Moral Dilemmas

I recently gave an example of a very small cause and effect scenario involving a drowning boy and it created some confusion on whether that was an example of a moral dilemma. The tough morality decisions are ones in which the outcome is not a black and white scenario.  So in our drowning boy example, unless you are playing like a sociopath (which we’re ok with) a person is likely to save the boy unless there was personal risk involved. This is more about the ripples of cause and effect the events in the game can cause then a real example of a true moral dilemma.  To that end, I thought it appropriate to share one of the many scenarios which does comprise of a set of choices that are not black and white and also highlights the multiple choices the players will have:

The Kidnapped Wife:

The rangers come across a man whose wife has been kidnapped by raiders. He asks them to help him get her back, but these raiders bear the Mark of Titan, marking them protected by the Servants of the Mushroom Cloud. If the rangers attack the raiders, they will anger the Servants of the Mushroom Cloud and possibly jeopardize their main mission on the map, but if they don’t rescue the woman, she will be enslaved and endure a fate worse than death.  Adding to the dilemma is that without the rangers’ help; her husband is going to get himself killed trying to save her on his own.

 The easiest and most loathsome way to deal with the dilemma is to ignore the man and leave the woman to her fate. It’s also easy to go in guns blasting, but that will piss off the Servants and turn the map hostile, putting the Rangers overall mission in jeopardy.   It is much more difficult and time consuming to find a middle path, trying to steal her away without the raiders knowing, trying to buy her from them, or stealth killing them all without the servants catching on.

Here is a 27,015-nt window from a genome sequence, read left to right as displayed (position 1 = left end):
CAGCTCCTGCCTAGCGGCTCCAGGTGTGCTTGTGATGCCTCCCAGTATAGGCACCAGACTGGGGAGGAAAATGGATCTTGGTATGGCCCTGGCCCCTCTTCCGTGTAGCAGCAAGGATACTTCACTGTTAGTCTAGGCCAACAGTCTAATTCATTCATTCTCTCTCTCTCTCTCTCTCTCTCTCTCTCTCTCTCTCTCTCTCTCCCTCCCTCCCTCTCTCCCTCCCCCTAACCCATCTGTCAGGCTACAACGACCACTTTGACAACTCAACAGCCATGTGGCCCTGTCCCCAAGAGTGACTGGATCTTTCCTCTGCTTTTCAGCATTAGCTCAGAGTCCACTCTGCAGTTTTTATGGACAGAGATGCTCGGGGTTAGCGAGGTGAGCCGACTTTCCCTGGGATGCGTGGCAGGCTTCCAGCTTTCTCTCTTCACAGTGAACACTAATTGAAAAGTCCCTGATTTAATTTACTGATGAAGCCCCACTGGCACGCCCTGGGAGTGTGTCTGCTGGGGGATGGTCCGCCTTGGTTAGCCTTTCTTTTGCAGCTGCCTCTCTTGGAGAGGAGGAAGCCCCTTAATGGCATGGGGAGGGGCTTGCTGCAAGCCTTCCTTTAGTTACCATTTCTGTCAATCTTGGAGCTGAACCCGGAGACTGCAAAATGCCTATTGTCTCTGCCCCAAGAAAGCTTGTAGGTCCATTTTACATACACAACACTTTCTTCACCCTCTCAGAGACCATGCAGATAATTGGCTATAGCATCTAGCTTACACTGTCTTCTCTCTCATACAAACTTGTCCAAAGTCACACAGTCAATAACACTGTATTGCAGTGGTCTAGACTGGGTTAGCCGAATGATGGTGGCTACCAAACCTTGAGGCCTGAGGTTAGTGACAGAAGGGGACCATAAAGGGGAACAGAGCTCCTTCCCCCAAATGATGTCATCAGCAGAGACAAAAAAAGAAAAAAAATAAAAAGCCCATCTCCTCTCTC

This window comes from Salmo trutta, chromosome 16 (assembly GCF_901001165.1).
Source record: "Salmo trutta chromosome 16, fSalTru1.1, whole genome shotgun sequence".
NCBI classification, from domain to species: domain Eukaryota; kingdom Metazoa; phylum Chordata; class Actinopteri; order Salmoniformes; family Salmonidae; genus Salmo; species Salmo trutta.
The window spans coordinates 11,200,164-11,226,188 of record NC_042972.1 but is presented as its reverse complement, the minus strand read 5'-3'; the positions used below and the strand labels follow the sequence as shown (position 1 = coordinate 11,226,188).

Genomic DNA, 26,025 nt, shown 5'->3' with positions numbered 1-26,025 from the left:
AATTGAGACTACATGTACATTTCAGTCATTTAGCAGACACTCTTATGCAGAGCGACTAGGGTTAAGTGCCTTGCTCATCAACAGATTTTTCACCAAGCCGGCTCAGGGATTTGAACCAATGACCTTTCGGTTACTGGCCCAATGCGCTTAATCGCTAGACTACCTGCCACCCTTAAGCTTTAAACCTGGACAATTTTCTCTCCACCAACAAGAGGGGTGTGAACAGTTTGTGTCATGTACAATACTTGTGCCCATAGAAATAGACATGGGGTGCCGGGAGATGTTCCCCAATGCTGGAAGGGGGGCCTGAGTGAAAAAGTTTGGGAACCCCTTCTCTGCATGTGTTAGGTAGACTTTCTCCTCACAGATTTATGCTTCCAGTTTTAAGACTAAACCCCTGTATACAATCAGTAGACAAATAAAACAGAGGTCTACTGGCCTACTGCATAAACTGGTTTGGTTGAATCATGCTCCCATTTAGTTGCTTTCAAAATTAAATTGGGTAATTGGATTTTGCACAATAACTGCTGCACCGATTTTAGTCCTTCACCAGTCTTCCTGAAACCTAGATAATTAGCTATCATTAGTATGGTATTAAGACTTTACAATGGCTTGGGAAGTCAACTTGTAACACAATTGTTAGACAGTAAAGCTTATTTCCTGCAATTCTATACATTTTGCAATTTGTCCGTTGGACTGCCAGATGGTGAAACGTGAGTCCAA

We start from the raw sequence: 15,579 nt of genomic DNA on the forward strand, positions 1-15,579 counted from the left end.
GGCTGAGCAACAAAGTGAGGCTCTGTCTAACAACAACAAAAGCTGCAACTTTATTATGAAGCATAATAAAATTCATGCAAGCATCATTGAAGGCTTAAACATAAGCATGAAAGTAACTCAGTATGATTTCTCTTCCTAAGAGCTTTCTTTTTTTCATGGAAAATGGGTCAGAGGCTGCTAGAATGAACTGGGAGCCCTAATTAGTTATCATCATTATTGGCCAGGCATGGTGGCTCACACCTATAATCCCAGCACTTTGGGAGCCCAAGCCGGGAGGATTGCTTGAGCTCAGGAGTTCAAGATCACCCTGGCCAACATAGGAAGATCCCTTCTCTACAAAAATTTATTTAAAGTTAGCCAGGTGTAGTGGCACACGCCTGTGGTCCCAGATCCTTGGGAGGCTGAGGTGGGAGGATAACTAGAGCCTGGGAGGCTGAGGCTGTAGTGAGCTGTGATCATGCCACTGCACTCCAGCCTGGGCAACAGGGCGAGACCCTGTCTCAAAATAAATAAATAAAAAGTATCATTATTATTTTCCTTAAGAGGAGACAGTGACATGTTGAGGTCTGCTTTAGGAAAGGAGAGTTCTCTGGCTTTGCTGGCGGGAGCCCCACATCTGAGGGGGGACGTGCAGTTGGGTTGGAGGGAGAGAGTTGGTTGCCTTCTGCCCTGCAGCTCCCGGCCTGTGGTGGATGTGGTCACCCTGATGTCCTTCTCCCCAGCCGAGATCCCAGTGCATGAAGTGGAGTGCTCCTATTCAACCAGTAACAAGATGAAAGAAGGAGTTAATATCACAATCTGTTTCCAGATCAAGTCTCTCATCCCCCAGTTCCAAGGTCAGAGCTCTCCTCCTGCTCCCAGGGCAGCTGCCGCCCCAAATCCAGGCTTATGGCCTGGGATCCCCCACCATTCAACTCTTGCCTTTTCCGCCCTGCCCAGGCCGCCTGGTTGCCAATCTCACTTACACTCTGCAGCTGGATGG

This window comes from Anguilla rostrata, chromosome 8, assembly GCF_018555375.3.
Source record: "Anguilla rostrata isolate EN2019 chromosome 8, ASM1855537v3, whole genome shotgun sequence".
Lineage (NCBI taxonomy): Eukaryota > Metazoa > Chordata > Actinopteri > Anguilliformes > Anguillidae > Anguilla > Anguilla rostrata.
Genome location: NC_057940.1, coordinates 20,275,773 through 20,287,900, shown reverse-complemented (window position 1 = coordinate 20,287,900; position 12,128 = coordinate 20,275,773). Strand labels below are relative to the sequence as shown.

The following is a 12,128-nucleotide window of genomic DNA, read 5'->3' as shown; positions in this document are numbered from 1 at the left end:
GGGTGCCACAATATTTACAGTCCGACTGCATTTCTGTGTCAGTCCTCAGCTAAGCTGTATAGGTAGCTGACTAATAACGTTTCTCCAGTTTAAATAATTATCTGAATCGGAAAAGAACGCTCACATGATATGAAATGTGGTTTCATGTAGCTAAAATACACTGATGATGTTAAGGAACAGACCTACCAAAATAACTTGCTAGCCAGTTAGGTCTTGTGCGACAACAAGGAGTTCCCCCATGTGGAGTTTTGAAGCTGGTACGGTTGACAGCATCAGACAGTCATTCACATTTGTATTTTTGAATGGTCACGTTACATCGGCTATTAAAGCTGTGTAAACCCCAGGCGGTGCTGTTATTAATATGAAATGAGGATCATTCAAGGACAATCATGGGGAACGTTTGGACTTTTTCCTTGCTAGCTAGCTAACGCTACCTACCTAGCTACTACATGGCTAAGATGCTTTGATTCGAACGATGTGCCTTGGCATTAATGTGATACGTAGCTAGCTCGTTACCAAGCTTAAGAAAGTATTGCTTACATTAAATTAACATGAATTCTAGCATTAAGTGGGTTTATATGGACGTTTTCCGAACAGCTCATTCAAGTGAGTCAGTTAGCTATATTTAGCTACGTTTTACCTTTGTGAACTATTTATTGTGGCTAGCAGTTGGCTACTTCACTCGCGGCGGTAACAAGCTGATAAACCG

This example illustrates two things that are of major importance to us in the development of Wasteland 2.  First, having moral dilemmas that are more than just good versus evil, and second, having multiple solution options to any scenario.  Setting up scenarios that tug on your emotions of right and wrong is what makes for the experience we are trying to deliver. We also want to allow people to play the game the way they want.  If they choose the evil path, then we need to let that happen. You might feel a little guilty when you hear about the havoc you are causing to innocent people but we don’t make the game impossible due to your play style. It is all about the player having a choice of and having multiple ways to solve any problem.

And on another note we are celebrating our 10th year anniversary by reducing the prices of our released games and in some cases giving them away for free. If you are on a PC, Max, iOS or Android device you might want to check it out.

http://www.inxile-entertainment.com/news/2012/10/15/inxile-celebrating-its-10th-year-in-business-with-a-digital-garage-sale

I hope this clears up any questions on our take on morality. As usual I am happy to keep our dialogue open so that I can stay on top of the pulse of things.

–Brian Fargo

PS Congrats to our friends at Obsidian for their Kickstarter campaign. They did an amazing job and once more proves that the passion for RPGs was never gone.